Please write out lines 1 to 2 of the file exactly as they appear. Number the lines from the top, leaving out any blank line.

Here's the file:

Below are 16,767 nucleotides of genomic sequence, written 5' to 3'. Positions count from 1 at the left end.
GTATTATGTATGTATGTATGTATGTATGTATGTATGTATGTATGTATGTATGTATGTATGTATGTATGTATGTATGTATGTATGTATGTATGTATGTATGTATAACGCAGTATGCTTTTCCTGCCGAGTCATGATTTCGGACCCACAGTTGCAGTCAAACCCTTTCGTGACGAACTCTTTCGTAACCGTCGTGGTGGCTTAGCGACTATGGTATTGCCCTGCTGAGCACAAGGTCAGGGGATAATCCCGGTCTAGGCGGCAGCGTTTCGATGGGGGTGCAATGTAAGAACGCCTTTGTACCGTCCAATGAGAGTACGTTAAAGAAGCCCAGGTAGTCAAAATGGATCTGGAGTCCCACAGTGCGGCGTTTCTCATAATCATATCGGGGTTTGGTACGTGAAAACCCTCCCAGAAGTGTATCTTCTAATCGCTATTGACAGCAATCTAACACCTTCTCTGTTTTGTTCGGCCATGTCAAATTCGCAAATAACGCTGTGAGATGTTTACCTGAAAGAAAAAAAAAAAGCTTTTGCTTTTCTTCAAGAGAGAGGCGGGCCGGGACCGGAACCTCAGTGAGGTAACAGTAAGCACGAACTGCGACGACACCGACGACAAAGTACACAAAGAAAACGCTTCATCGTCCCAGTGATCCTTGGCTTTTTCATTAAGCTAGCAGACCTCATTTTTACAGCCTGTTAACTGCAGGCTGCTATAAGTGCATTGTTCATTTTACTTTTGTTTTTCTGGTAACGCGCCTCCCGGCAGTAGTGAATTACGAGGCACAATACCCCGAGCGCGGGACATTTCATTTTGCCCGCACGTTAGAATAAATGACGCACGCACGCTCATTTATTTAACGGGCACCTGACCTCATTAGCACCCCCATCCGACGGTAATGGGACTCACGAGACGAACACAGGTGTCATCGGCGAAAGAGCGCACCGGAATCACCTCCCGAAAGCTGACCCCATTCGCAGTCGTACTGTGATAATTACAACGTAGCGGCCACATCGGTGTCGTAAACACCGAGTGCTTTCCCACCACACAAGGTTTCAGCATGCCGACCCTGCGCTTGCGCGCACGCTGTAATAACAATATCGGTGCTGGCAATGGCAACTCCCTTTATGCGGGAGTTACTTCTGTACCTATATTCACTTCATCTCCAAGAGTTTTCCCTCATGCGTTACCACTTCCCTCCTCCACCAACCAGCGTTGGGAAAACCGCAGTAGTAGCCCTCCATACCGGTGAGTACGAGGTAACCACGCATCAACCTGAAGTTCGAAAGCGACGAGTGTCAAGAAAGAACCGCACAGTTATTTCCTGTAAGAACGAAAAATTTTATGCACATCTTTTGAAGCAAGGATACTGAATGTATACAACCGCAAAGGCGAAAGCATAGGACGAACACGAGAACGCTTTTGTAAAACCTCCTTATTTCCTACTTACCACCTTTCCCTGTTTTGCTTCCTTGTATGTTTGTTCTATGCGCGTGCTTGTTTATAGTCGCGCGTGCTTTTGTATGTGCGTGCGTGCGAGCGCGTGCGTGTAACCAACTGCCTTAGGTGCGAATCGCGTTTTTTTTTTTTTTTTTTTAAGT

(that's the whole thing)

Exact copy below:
Below are 16,767 nucleotides of genomic sequence, written 5' to 3'. Positions count from 1 at the left end.
GTATTATGTATGTATGTATGTATGTATGTATGTATGTATGTATGTATGTATGTATGTATGTATGTATGTATGTATGTATGTATGTATGTATGTATGTATGTATAACGCAGTATGCTTTTCCTGCCGAGTCATGATTTCGGACCCACAGTTGCAGTCAAACCCTTTCGTGACGAACTCTTTCGTAACCGTCGTGGTGGCTTAGCGACTATGGTATTGCCCTGCTGAGCACAAGGTCAGGGGATAATCCCGGTCTAGGCGGCAGCGTTTCGATGGGGGTGCAATGTAAGAACGCCTTTGTACCGTCCAATGAGAGTACGTTAAAGAAGCCCAGGTAGTCAAAATGGATCTGGAGTCCCACAGTGCGGCGTTTCTCATAATCATATCGGGGTTTGGTACGTGAAAACCCTCCCAGAAGTGTATCTTCTAATCGCTATTGACAGCAATCTAACACCTTCTCTGTTTTGTTCGGCCATGTCAAATTCGCAAATAACGCTGTGAGATGTTTACCTGAAAGAAAAAAAAAAAGCTTTTGCTTTTCTTCAAGAGAGAGGCGGGCCGGGACCGGAACCTCAGTGAGGTAACAGTAAGCACGAACTGCGACGACACCGACGACAAAGTACACAAAGAAAACGCTTCATCGTCCCAGTGATCCTTGGCTTTTTCATTAAGCTAGCAGACCTCATTTTTACAGCCTGTTAACTGCAGGCTGCTATAAGTGCATTGTTCATTTTACTTTTGTTTTTCTGGTAACGCGCCTCCCGGCAGTAGTGAATTACGAGGCACAATACCCCGAGCGCGGGACATTTCATTTTGCCCGCACGTTAGAATAAATGACGCACGCACGCTCATTTATTTAACGGGCACCTGACCTCATTAGCACCCCCATCCGACGGTAATGGGACTCACGAGACGAACACAGGTGTCATCGGCGAAAGAGCGCACCGGAATCACCTCCCGAAAGCTGACCCCATTCGCAGTCGTACTGTGATAATTACAACGTAGCGGCCACATCGGTGTCGTAAACACCGAGTGCTTTCCCACCACACAAGGTTTCAGCATGCCGACCCTGCGCTTGCGCGCACGCTGTAATAACAATATCGGTGCTGGCAATGGCAACTCCCTTTATGCGGGAGTTACTTCTGTACCTATATTCACTTCATCTCCAAGAGTTTTCCCTCATGCGTTACCACTTCCCTCCTCCACCAACCAGCGTTGGGAAAACCGCAGTAGTAGCCCTCCATACCGGTGAGTACGAGGTAACCACGCATCAACCTGAAGTTCGAAAGCGACGAGTGTCAAGAAAGAACCGCACAGTTATTTCCTGTAAGAACGAAAAATTTTATGCACATCTTTTGAAGCAAGGATACTGAATGTATACAACCGCAAAGGCGAAAGCATAGGACGAACACGAGAACGCTTTTGTAAAACCTCCTTATTTCCTACTTACCACCTTTCCCTGTTTTGCTTCCTTGTATGTTTGTTCTATGCGCGTGCTTGTTTATAGTCGCGCGTGCTTTTGTATGTGCGTGCGTGCGAGCGCGTGCGTGTAACCAACTGCCTTAGGTGCGAATCGCGTTTTTTTTTTTTTTTTTTTAAGT